Breakups and transitions suck, but they’re really helpful


December 11, 2013 by aggiesez

The upside of breakups/transitions, I’ve learned, is that they build my relationship & solo skills.

I was just reflecting: Over the last few years, I’ve had a few very bad, painful, jarring breakups from highly emotionally invested relationships where I felt profoundly betrayed by those partners; and one unacknowledged, unexplained abandonment by someone who’d been one of my closest friends for years; and one very gentle, amicable transition from a long-term former primary partnership to a close nonsexual but still deep and affectionate connection. Plus several fairly quick and painless transitions out of budding relationships with people who proved themselves incompatible with me.

Going through a lot of relationship endings and transitions has taught me much about how to be more rooted and stable in myself (regardless of my relationship status); how to make better decisions at the appropriate times; the importance of nurturing a robust network of loving, supportive connections (including nonsexual and nonromantic ones); and how to communicate more clearly with lovers, friends, partners and metamours. Plus, how to appreciate what I have, while accepting and not fearing (too much) that someday that will change/end.

I used to assume that the “right” thing to do was to hang on to my important relationships at nearly all costs, including sacrificing myself, trying to control others, or living in pain or denial. As much as breakups and transitions can suck, they’ve taught me that even though I don’t necessarily like change, and getting through change can suck, I am actually pretty good at dealing with it. I even thrive because of it. That makes me a better person — and partner, and friend, and lover, and family/community member.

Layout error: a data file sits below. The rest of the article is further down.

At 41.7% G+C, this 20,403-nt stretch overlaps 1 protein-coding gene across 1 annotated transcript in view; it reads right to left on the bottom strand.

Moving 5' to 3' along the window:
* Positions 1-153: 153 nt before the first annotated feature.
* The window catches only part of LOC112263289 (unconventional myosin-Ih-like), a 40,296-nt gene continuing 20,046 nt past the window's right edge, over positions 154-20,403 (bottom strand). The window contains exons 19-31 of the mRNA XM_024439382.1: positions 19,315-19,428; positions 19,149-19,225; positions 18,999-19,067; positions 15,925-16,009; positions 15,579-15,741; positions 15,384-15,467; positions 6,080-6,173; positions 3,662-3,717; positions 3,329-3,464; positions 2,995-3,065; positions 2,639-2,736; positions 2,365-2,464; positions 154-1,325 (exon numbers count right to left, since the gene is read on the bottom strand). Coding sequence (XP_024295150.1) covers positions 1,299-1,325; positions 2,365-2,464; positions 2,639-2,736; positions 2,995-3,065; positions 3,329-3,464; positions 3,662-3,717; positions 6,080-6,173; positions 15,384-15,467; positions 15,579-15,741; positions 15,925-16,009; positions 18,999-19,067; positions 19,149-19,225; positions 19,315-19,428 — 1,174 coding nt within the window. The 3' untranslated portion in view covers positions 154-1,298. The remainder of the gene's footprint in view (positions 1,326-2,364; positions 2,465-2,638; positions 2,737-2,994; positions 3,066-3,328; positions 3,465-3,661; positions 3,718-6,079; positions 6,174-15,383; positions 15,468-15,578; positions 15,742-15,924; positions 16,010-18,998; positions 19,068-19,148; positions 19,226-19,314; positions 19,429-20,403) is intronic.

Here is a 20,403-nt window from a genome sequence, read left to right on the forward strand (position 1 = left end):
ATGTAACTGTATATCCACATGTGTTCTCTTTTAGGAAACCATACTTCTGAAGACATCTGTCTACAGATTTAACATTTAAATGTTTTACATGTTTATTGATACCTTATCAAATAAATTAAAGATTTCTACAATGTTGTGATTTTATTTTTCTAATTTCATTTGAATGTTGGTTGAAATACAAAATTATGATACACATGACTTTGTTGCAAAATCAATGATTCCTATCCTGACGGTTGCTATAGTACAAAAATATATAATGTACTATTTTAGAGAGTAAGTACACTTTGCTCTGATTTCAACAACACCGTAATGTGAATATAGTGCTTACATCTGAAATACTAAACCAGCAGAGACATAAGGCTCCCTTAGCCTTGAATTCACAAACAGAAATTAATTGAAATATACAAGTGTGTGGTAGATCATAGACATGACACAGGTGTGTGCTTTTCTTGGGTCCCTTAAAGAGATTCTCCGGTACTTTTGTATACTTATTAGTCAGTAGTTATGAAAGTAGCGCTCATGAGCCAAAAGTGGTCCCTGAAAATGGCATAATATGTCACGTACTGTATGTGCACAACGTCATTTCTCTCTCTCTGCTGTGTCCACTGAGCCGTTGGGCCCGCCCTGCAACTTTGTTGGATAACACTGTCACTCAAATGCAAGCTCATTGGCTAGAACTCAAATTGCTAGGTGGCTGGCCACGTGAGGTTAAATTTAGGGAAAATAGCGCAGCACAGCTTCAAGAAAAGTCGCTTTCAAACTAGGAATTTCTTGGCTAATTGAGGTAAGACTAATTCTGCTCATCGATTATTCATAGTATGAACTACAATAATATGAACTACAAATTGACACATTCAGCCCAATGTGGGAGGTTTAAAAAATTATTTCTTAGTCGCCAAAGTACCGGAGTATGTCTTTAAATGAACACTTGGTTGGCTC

And I’ve also learned to enjoy less emotionally intense or deeply invested connections, because they’re also wonderful. Not every connection needs to be a Major Romance (TM) in order to be wonderful. There are lots of kinds of wonderful. I’m not saying I don’t fear loss, get jealous, or possess 24/7 equanimity. But painful, stressful feelings and resentments are a much smaller part of my life today. I’m much happier much more of the time. That’s a major win.

What have you learned through shitty, painful breakups that’s made you better, especially in terms of thriving in solohood/autonomy?

11 thoughts on “Breakups and transitions suck, but they’re really helpful

  1. Luna_C says:

    Thanks for this!
    I’m currently going through one of those “very bad, painful, jarring breakups from highly emotionally invested relationships where I feel profoundly betrayed by my partner”, and I’m not quite ready to see the positive or take stock of what I’m learning. Your post gives me some faith that I’ll get there.

    • aggiesez says:

      It took me awhile, but you can get there. If it’s any consolation, the “lemonade” I made of my last bad breakup (due to my former boyfriend’s couple privilege and lack of forthrightness) was this blog, and my forthcoming book. 🙂

  2. My wife and I are new to polyamory, Our first attempt did not end well but, was not really a break up as there was nothing there in the first place but, some garbage from the couple supposedly into it.

    The 2nd was amazing for awhile, then the husband flipped out. We have no idea why as he just shut off communication and forbid his wife and kids from talking to us. We honestly have no clue what the hell happened.